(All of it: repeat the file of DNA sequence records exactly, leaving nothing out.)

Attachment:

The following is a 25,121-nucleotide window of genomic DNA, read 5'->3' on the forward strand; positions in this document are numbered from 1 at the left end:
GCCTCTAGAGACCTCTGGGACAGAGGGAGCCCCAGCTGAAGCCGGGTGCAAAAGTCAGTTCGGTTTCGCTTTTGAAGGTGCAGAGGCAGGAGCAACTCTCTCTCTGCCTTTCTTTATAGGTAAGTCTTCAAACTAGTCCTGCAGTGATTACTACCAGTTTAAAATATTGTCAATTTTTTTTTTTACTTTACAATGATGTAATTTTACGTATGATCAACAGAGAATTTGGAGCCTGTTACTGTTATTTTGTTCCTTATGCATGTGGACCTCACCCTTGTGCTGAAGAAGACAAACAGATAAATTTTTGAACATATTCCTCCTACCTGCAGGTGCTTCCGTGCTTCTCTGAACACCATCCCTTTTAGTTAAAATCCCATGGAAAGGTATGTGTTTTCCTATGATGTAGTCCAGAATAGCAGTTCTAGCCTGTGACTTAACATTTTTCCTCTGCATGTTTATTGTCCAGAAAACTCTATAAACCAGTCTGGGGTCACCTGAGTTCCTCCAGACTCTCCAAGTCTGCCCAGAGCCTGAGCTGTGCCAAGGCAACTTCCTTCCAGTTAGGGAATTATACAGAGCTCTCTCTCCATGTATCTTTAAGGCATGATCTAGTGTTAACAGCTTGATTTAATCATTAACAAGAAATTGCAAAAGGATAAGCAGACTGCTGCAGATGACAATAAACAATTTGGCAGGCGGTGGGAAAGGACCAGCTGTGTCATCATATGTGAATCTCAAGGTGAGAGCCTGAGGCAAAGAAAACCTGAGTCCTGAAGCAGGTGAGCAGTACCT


The following is a 25,121-nucleotide window of genomic DNA, read 5'->3' on the forward strand; positions in this document are numbered from 1 at the left end:
GCCTCTAGAGACCTCTGGGACAGAGGGAGCCCCAGCTGAAGCCGGGTGCAAAAGTCAGTTCGGTTTCGCTTTTGAAGGTGCAGAGGCAGGAGCAACTCTCTCTCTGCCTTTCTTTATAGGTAAGTCTTCAAACTAGTCCTGCAGTGATTACTACCAGTTTAAAATATTGTCAATTTTTTTTTTTACTTTACAATGATGTAATTTTACGTATGATCAACAGAGAATTTGGAGCCTGTTACTGTTATTTTGTTCCTTATGCATGTGGACCTCACCCTTGTGCTGAAGAAGACAAACAGATAAATTTTTGAACATATTCCTCCTACCTGCAGGTGCTTCCGTGCTTCTCTGAACACCATCCCTTTTAGTTAAAATCCCATGGAAAGGTATGTGTTTTCCTATGATGTAGTCCAGAATAGCAGTTCTAGCCTGTGACTTAACATTTTTCCTCTGCATGTTTATTGTCCAGAAAACTCTATAAACCAGTCTGGGGTCACCTGAGTTCCTCCAGACTCTCCAAGTCTGCCCAGAGCCTGAGCTGTGCCAAGGCAACTTCCTTCCAGTTAGGGAATTATACAGAGCTCTCTCTCCATGTATCTTTAAGGCATGATCTAGTGTTAACAGCTTGATTTAATCATTAACAAGAAATTGCAAAAGGATAAGCAGACTGCTGCAGATGACAATAAACAATTTGGCAGGCGGTGGGAAAGGACCAGCTGTGTCATCATATGTGAATCTCAAGGTGAGAGCCTGAGGCAAAGAAAACCTGAGTCCTGAAGCAGGTGAGCAGTACCT